Will Fenway Sports Group sell Liverpool in full this season? Or will it be bought by minority shareholders next season? Or maybe next season?
When and if these potential investors buy small amounts of shares, will they seek to become direct owners? Who might these people or groups be? how much time is required?
Now, the last thing Anfield lacks is problems. But what about the answer? This is the tricky part. The longer the current uncertainty persists, the more damaging it will be for clubs.
almost two weeks Athletic It was revealed that Liverpool was in the transfer market. A full sales presentation is ready to be shown to any potential investors and the services of Bank of America Goldman Sachs and Morgan Stanley are reserved to assist with any potential sale.
Since then, FSG has had very little formal communication — until the last 48 hours, that is. First, Boston Red Sox CEO and president and FSG partner Sam Kennedy confirmed to The Boston Globe that “a number of potential partners have expressed strong interest in considering investing in the club.”
Then, more importantly, FSG Chairman Tom Werner followed up his own comments to the paper, confirming that FSG was “exploring a sale”, while adding some important caveats.
“We have no sense of urgency, no time frame, and as far as I’m concerned, it’s business as usual,” he said. “One outcome could be that we continue to manage for quite some time.”
Liverpool fans will no doubt welcome FSG breaking their vow of silence, but the comments hardly set the record straight. In fact, they largely just confirmed what we already knew – Liverpool are a sizeable asset and an interesting proposition for the wealthy few who can afford to buy. There is no guarantee that the uncertainty currently hanging over Anfield will disappear anytime soon.
In the coming weeks and months, the club’s followers need to brace themselves for this kind of dripping noise from interested parties, all of which will be repurposed as headlines and by those eager to decipher the stance shift. people study carefully.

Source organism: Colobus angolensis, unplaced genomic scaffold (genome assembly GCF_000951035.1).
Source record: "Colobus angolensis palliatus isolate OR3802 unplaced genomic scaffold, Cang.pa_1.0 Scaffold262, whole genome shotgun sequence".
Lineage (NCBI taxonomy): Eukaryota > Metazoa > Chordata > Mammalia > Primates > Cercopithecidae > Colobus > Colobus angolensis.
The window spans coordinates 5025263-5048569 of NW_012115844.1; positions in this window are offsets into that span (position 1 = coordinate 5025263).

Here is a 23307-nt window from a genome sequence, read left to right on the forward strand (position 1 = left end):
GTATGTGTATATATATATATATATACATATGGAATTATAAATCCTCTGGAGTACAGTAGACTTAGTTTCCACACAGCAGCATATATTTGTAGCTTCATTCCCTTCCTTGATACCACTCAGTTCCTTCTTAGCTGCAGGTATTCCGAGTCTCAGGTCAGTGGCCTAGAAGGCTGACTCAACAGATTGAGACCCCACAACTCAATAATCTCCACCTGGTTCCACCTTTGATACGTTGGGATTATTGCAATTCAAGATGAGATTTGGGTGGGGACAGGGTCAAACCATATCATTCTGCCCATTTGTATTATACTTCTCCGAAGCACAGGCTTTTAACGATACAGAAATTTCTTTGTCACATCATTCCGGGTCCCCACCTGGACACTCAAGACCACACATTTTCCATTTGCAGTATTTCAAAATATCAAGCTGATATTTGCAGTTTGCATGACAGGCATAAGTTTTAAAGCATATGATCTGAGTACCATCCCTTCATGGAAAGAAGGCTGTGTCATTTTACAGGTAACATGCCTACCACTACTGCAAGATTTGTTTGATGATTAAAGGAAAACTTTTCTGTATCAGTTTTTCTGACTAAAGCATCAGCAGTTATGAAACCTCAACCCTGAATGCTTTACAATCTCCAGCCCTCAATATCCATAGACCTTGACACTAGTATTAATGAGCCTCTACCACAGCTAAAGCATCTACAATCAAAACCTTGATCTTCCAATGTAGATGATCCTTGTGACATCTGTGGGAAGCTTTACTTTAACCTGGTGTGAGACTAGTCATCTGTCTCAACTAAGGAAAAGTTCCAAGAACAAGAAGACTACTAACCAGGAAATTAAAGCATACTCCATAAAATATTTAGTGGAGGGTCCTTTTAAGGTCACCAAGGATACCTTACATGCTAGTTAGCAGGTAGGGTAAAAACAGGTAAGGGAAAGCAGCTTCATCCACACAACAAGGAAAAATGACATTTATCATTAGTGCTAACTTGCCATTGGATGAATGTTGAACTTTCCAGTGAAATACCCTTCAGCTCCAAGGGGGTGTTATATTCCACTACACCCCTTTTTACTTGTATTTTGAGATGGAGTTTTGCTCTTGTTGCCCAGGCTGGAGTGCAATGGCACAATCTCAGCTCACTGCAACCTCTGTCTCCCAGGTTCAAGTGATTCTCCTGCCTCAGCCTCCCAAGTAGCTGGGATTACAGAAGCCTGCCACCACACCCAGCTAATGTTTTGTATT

It’s going to be a long winter – and maybe spring and summer. Chelsea’s £2.5bn takeover could be rushed through in a matter of weeks, but that is an anomaly given the sanctions imposed on Roman Abramovich and the government’s own deadline on the deal. Liverpool’s own saga has the potential to continue.
Fans can take comfort in at least two things. First, Jurgen Klopp’s continued commitment. “For me it doesn’t make sense,” Klopp said days after the news first broke. “Whatever happens, I really like the way we’re working with the owners, but if that changes, I’m committed to the club. As far as I know, they’re looking for investors, which I think actually makes sense. of.
“It’s important to me that we keep moving forward and planning while this process is happening. Whatever happens, we’ll see and we’ll deal with it.”
Klopp walks the talk: he has been focused on getting Liverpool back to winning ways ahead of the World Cup break and has managed to do so.
Second, FSG doesn’t come across as an ownership group desperate to sell its assets. As well as continuing the £80m rebuild of the Anfield Road Stand, which is due to be completed next summer and increasing the stadium’s capacity to around 61,000, they have also sanctioned a host of new contracts. Scotland youth international Ben Doak, academy midfielder Dominic Koness and first-team player Curtis Jones, all aged 21 or under, have committed their futures to Liverpool in recent days.
Even relatively small but significant symbolic developments, such as the appointment of John Barnes as an official club ambassador, can be read positively – proof that FSG haven’t stopped thinking about the future.
Of course, it is unknown how long these contracts will last under FSG’s ownership. So we get back to the crux of the matter: for all of Klopp’s statements of intent and Werner’s assurances, a sizable portion of Liverpool fans and staff are just craving certainty.
And, at least in the short term, there is little sign of one.
(Above: Andrew Powell/Liverpool FC via Getty Images)